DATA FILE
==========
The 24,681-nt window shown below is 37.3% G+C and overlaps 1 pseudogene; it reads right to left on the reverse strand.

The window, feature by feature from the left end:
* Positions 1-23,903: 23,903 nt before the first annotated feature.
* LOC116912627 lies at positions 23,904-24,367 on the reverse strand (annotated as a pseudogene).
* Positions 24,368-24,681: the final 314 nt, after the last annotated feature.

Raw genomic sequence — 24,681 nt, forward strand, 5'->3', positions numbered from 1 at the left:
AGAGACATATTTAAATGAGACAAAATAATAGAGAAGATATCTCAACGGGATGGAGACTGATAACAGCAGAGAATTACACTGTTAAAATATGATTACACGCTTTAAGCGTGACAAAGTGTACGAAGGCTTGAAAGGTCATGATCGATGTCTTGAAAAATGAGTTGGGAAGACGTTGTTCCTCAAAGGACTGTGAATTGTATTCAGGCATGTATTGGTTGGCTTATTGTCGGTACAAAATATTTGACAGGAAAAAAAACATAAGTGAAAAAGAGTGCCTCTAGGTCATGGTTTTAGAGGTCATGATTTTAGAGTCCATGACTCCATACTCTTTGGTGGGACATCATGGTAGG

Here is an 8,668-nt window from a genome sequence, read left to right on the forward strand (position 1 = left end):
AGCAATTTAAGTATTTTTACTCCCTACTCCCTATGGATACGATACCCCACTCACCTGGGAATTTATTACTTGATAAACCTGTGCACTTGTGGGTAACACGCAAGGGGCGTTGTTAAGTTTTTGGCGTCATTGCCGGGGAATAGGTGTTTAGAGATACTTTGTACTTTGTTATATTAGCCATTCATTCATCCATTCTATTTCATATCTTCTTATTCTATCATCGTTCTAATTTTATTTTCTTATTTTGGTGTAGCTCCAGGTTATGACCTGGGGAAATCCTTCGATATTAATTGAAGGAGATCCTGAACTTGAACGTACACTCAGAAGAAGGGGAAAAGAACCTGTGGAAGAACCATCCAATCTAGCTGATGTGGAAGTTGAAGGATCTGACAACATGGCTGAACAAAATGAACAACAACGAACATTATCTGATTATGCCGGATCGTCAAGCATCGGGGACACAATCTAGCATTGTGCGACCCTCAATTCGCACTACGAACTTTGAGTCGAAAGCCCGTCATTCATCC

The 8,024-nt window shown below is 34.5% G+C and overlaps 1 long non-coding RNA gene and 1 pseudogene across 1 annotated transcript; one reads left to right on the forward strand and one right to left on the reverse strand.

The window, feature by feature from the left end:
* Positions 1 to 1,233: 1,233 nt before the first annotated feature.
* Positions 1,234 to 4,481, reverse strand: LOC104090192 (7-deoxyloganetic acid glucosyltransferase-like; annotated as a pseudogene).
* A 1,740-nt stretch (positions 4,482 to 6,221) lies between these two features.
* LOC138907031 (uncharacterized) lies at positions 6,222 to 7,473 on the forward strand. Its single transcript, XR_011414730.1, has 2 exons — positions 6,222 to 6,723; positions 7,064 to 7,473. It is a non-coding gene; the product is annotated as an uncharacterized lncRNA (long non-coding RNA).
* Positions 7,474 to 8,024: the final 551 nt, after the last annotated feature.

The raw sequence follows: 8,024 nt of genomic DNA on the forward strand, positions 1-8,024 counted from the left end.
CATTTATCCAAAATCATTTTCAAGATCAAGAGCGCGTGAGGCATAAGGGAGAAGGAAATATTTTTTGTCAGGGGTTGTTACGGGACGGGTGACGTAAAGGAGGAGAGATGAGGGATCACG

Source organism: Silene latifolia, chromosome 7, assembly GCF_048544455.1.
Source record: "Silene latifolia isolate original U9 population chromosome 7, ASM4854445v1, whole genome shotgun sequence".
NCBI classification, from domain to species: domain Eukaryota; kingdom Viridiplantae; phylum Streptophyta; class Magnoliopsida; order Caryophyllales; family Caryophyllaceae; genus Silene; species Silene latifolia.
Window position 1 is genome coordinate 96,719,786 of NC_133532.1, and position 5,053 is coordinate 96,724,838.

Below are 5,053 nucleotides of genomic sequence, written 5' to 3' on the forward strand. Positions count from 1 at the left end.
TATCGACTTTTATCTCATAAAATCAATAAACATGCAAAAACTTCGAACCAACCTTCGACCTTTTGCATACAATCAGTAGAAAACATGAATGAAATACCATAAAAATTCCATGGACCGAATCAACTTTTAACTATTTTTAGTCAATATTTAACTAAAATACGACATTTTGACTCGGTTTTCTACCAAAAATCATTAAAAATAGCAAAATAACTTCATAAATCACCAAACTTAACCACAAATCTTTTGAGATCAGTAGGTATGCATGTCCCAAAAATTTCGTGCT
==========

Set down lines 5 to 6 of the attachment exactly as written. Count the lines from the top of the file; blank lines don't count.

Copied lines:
* Positions 24,368-24,681: the final 314 nt, after the last annotated feature.

Raw genomic sequence — 24,681 nt, forward strand, 5'->3', positions numbered from 1 at the left: